I headed off on foot in the early afternoon; 600m to the park entrance. As I approached there were tourist shops, food kiosks and all sorts of people in swimming trunks and flip-flops. This was nothing like the write-up from the excellent Thaibirding.com site that I have been using as my birding guide. Now the prime attraction is not the Gurney Pitta, which might have become extinct in the time since the web content was created. I was looking for an indistinct trail, along which I would find a likely looking gulley to sit quietly by hoping the Pitta would jump out to give me a look see. I did find such a trail and did sit for close to an hour before making my way back, empty handed, to my hotel. I did not enter the park which has now converted the creek and the pools made by the creek into something called the “Emerald Pool”. Instead of attracting old birders by the ones, thousands come and enjoy wading in the pools in the deep shade of the jungle. I did finally venture in and it is lovely on a hot day.

I was back on the gravel road in the morning. My hostess at the Morakot told me there was no point going into the park and that if I just walked quietly along I would find lots of special birds but probably not the Gurney. I had spent three hours along the road finding a only few easy birds when I came upon a birder from Kentucky.

He was looking into the trees with his binos (binoculars for birders) when I came along not having seen anything for a long time. He was all excited indicating that he had seen half a dozen species in that one spot and he proceeded to point them out to me, and he knew what they all were. He is about 40, has been a birder his whole life, and has birded in Thailand before. He pointed out that the Gurney is likely no more. We had a nice visit and I came away completely deflated. I now know that unless the birds are bigger than and as obvious as crows I’m not going to see them. I have really always known this but every now and then I lose track of it. But I guess it is up to me to just enjoy birding without actually seeing any birds. At least I can hear them, without knowing what they are.  But why am I carrying all this camera stuff?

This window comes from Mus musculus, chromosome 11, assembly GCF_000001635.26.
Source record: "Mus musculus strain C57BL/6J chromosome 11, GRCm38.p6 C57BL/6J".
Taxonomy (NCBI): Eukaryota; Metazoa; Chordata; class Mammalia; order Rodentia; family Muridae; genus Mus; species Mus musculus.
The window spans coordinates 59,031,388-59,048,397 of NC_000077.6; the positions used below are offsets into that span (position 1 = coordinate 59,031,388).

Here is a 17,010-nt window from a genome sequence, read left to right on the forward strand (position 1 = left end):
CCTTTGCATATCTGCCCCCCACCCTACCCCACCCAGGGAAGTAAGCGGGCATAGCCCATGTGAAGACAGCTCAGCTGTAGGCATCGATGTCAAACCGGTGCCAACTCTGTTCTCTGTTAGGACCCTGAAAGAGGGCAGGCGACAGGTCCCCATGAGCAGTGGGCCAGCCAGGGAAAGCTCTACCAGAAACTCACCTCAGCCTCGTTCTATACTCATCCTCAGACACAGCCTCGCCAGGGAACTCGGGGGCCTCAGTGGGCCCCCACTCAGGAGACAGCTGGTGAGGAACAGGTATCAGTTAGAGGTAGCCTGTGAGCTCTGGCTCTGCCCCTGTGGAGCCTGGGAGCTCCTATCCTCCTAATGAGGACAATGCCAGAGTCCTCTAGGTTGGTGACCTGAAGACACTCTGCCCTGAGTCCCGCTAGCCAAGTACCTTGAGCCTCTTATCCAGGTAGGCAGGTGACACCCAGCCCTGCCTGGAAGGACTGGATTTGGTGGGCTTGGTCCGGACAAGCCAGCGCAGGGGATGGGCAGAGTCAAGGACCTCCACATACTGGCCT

Oriental Magpie-robin

Cool Tranquility

I did observe men at the dangerous and strenuous work of harvesting palm nuts, one of the horrendous crops that is decimating the Asian forest habitat.  It is so sad that this sort of thing seems so necessary today.

I was hoping to be able to cut down to the main highway from the Morakot Resort without going all the way back to Khlong Thom where I had left it two days ago. It was raining when I headed out following my gps route that I had teased out of Google by lying. I said I was walking, not a big lie I thought. At the second dead- end as I sat looking stupidly into my phone a smart young woman in shorts and police t-shirt came out to offer help. She indicated there had been roads at one time laced throughout the area but now most were closed. She helped me pick out a potential short cut and off I went, almost all the way back to where I had started the day. As I approached Khlong Thom she passed me in a car and stopped to ensure I was ok. She was now dressed in an Immigration Uniform. No wonder she could speak such good English.

I had frittered most of the good riding part of the day and so I caught another bus, which put me in Trang, about 150 km and potentially two cycle days from the ferry that will take me to Langkawi Island in Malaysia. I know I have had some sort of bug for the last number of days. Whether it was heat or food or water or lack of that had brought it on it has made my energy level low. Mostly I feel pretty good but when I am out pedaling I run out of juice pretty fast. Hopefully I am past the worst.

About kenmyhre

I am a retired educator, computer professional. Now I like to travel the world by bicycle, on foot and periodically on skis
This entry was posted in Birds and Animals, cycling, Thailand and Malaysia. Bookmark the permalink.

2 Responses to Biking South Thailand

  1. Russell Sellick says:

    Hi Ken Thanks for your posts. Still very informative for all of us here (-17 this morning). Great journaling and pictures! It is good to hear from you. I hope you are able to recover to 100% sooner rather than later! Take care & love from Carol and family

    Russell Sellick

    >